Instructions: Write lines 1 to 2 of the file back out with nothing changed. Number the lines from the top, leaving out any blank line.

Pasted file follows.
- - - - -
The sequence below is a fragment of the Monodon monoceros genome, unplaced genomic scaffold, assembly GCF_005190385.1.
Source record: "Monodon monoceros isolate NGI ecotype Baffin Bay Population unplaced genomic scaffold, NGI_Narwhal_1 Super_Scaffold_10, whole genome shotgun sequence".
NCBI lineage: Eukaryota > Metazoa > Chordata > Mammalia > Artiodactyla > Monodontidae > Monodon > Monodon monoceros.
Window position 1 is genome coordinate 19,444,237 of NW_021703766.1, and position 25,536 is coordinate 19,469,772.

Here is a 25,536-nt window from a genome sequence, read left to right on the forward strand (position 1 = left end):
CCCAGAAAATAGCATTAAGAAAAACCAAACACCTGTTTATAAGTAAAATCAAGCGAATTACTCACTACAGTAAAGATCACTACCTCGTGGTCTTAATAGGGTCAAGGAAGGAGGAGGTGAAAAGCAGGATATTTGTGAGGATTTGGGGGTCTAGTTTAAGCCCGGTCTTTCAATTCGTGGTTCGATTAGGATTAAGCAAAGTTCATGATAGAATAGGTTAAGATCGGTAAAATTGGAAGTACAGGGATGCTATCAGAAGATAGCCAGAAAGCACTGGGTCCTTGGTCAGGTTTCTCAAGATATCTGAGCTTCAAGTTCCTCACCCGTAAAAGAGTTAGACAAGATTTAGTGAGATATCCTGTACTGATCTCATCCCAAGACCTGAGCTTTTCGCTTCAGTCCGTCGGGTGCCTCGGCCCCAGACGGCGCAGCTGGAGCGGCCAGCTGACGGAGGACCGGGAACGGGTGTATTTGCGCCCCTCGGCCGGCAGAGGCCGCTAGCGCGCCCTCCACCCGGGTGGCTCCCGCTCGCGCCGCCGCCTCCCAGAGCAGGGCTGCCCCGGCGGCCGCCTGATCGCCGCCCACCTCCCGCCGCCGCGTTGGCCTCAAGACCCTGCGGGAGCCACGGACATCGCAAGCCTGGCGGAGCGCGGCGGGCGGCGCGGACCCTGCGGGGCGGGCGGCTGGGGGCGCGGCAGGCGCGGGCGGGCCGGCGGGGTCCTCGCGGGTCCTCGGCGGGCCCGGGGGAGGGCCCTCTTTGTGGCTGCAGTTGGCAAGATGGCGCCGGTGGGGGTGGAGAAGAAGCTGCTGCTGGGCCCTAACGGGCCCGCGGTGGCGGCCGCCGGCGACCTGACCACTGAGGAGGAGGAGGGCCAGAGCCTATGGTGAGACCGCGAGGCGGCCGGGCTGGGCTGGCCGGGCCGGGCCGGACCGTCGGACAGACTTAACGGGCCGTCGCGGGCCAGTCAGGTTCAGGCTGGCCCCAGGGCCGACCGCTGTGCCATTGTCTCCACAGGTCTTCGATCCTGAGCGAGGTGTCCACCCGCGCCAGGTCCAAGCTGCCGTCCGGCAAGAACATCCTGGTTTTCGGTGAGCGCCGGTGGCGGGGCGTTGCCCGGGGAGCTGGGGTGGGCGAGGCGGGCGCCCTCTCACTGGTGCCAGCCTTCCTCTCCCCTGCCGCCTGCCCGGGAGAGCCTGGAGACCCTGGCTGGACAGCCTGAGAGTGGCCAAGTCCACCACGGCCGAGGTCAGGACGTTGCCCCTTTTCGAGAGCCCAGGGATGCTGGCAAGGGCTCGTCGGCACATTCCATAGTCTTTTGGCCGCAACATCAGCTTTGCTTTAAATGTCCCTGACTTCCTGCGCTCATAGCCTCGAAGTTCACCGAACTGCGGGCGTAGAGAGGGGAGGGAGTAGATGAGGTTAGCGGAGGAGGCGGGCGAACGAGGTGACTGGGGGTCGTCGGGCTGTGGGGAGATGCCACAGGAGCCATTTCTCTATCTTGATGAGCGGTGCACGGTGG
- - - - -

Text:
The sequence below is a fragment of the Monodon monoceros genome, unplaced genomic scaffold, assembly GCF_005190385.1.
Source record: "Monodon monoceros isolate NGI ecotype Baffin Bay Population unplaced genomic scaffold, NGI_Narwhal_1 Super_Scaffold_10, whole genome shotgun sequence".